Then as you point out, a massive effort would be required for anyone wanting to follow all the breadcrumbs and reproduce every step of the process. That’s before they go off on their own initiative and explore alternative forking paths or what have you. The entire undertaking would founder under its own top-heaviness, surely.

      • Andrew says:


        This is why I think one of the most important frontiers of research in statistics is to develop general tools for understanding multiple models fit to the same data. In the above example, we can interpret plots of data summaries as some simple model, which then gets extended into the full regression presented in the published paper. The “trail of breadcrumbs” can, I think, be formalized as some series of comparisons.

        In the meantime, I don’t think we can do much with these elaborate estimates that are presented alone with no direct comparison to data.

        • Brent Hutto says:

          Oh I totally agree that a highly processed estimate produced with zero transparency is next to useless. Just suggesting that there will always be modeling strategies that are simply impractical to do in a fully reproducible manner.

          Maybe a really clever utility function could be constructed to capture the tradeoff between the obvious values of reproducibility and future data pooling versus bringing more arcane techniques to bear on especially intractable questions.

        • Actually I think using breadcrumbs in a visual would do it for me. lol.

      • Martin Modrák says:

        I don’t really agree. With modern tools, especially Rmarkdown/Jupyter notebooks, I find it quite convenient to write my analyses as reproducible and documented from the start. My experience is that it actually lets me work faster in the longer run, as I discover bugs sooner and when inevitably someone finds an error in the original data or a reviewer asks for modifications, it is no big deal. Yes, polishing the dev version to something publishable as appendix still takes effort (rewriting stubs and keywords into full paragraphs, nice labels for plots, …) but it is nowhere near crushing.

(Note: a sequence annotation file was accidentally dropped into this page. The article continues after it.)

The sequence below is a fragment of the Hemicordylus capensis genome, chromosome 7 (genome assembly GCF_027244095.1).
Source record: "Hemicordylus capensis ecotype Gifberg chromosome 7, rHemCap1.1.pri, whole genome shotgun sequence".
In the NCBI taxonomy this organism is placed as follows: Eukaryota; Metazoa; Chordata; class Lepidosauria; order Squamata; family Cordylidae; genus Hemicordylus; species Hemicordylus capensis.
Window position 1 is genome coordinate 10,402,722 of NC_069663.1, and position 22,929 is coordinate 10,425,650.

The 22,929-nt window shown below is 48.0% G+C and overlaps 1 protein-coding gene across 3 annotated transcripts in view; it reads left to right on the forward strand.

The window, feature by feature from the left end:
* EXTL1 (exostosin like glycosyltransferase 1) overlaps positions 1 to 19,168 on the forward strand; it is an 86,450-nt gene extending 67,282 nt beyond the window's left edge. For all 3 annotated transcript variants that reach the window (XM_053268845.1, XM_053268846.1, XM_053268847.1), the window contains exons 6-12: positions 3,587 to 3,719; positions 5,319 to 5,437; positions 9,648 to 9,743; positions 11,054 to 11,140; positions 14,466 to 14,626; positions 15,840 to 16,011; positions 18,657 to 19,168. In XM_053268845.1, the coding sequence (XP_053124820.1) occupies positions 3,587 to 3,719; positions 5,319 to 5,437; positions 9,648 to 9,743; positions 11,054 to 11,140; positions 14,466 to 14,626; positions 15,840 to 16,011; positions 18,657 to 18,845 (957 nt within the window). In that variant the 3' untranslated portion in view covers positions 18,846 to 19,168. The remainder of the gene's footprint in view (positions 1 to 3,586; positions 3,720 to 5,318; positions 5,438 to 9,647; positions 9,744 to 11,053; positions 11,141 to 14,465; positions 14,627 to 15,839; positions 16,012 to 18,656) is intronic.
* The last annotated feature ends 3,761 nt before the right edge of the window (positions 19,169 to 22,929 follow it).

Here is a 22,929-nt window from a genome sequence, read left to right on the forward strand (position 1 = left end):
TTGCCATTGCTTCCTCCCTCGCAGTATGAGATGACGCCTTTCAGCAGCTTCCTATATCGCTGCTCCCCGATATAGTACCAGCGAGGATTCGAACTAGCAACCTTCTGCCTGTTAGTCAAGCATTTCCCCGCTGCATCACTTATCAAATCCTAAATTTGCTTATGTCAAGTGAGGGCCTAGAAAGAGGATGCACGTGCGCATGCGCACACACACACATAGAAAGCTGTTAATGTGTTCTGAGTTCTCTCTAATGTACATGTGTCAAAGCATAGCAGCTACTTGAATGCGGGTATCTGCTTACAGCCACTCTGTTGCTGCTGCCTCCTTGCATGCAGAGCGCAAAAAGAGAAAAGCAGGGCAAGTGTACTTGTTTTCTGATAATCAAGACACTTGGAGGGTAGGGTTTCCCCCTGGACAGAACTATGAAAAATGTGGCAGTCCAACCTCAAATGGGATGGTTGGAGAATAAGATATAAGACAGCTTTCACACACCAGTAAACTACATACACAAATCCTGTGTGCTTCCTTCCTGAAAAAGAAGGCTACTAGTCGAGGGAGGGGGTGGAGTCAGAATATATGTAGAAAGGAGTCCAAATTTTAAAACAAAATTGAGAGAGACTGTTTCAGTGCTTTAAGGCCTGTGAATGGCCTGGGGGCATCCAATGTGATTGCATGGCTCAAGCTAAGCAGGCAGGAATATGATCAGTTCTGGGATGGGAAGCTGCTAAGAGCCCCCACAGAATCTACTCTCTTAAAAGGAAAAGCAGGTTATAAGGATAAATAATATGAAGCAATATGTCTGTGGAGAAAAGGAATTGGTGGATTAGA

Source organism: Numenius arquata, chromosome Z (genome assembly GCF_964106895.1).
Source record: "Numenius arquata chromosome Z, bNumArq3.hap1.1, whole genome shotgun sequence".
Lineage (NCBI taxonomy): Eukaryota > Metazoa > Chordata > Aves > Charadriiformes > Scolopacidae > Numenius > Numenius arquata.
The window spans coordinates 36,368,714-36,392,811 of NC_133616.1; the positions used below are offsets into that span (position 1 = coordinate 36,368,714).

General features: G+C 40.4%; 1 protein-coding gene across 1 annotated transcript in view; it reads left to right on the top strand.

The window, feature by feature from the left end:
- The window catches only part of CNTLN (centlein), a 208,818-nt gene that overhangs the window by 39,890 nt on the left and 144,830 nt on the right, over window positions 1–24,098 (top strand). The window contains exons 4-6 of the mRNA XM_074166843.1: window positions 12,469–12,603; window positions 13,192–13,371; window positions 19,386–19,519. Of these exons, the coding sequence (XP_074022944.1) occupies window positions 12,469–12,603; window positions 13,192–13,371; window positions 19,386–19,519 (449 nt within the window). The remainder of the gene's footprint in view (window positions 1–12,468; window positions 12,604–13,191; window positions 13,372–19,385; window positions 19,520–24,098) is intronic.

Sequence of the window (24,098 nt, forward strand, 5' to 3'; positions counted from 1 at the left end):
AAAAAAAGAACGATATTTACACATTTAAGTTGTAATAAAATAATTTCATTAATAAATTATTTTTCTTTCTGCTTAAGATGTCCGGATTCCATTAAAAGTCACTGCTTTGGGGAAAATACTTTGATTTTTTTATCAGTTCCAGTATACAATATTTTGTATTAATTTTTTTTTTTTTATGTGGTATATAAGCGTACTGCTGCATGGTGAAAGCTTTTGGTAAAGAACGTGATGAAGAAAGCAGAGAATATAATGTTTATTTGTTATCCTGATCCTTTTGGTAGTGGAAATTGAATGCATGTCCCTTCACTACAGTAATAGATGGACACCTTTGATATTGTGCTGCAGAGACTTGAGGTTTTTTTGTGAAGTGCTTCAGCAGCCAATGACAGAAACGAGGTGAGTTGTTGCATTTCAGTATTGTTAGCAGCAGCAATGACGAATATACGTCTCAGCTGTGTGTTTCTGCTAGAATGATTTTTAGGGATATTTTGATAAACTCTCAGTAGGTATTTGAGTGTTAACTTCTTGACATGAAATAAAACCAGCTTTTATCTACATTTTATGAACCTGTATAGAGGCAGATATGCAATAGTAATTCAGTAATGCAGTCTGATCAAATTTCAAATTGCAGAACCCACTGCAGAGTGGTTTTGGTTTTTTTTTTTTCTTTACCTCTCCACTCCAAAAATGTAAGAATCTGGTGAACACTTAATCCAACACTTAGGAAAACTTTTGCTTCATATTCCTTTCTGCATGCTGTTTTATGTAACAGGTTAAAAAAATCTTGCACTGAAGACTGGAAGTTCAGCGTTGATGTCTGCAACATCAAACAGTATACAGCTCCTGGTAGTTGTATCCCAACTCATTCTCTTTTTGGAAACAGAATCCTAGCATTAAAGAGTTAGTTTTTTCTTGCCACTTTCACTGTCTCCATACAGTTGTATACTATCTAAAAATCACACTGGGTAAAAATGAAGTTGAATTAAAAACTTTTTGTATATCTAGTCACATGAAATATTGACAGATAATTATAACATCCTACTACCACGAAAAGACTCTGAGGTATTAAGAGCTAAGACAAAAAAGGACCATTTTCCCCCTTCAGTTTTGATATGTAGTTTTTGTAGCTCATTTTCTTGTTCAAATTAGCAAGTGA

I understand this approach requires reasonable coding skills and you need to invest in learning some tricks of the trade, which might not be accessible to everybody, but I believe it is totally a reasonable goal.

    • JFA says:

      I don’t know. I got my PhD in economics a few years ago, and after sifting through several of these kinds of working papers, I think just getting authors to do a few scatter plots or other visualizations of raw data would be a huge improvement and only add a few pages to the paper. When I see descriptions of the data (either table or graph), I am almost always left feeling that the information could have been presented more effectively or that the most pertinent raw data comparisons were not presented. As for documentation, I think just posting code would be a huge step forward. It can be a bit of a hassle to get it into a form suitable for other people to read, but if economists want to think of their work as “scientific” (as many think it should be), maybe they should start doing their work as if someone were actually going to try to replicate it rather than treating it as an afterthought.

      • Andrew says:


        Along with this, I think it would help if journalists would stop playing the game, stop promoting big claims presented without clear documentation. I’d say that scholarly journals should stop accepting such papers for publication, but that’s gotta be impossible, given that the reviewers and editors are pretty much the same people who write these papers.

      • Glad to hear this from an economist. I think the same thing… Post data, code, and plenty of graphs… Huge opportunity lost when they don’t.

  2. Terry says:

    Some things to consider:

    Unpublished working paper.

    Job market paper.

    Key p-values are .003 and .002, which correspond to z-statistics of 2.8 and 2.9. (Table 4 of paper.)

    Observations: 500,000 to 1,000,000 (Table 2).

    Educational achievement is related to approximately 46,802 factors.

    I doubt scatter plots would show much given the weak z-stats, especially if the scatter plots show a million observations.

  3. D Kane says:

    I don’t know how to get all the way to the Promised Land.

    But I know the first step: Establish a norm by which articles (whether working papers or published) which do not publish their code are assumed to be nonsense. (They might not be nonsense! But the norm should be to assume that they are.) There is never a good excuse not to share your code.

    The second step (somewhat harder) is to establish a norm by which articles which do not share their data are assumed to be nonsense. This is tougher since there are situations in which the raw data can not be shared.

    • mikhail says:

      I think code sharing is not so easy as it looks, as modern programming relies a lot on external libraries and configurations that may change, and running some one else’s code is not so trivial…

      But it is still not an excuse not to publish code.

  4. Joshua Brooks says:

    “So what I’d like to see are some time series for individual states and some scatterplots of state-years.”

    Does that mean that the data used for analysis are cross-sectional, and not longitudinal?

    If so, wow.

Leave a Reply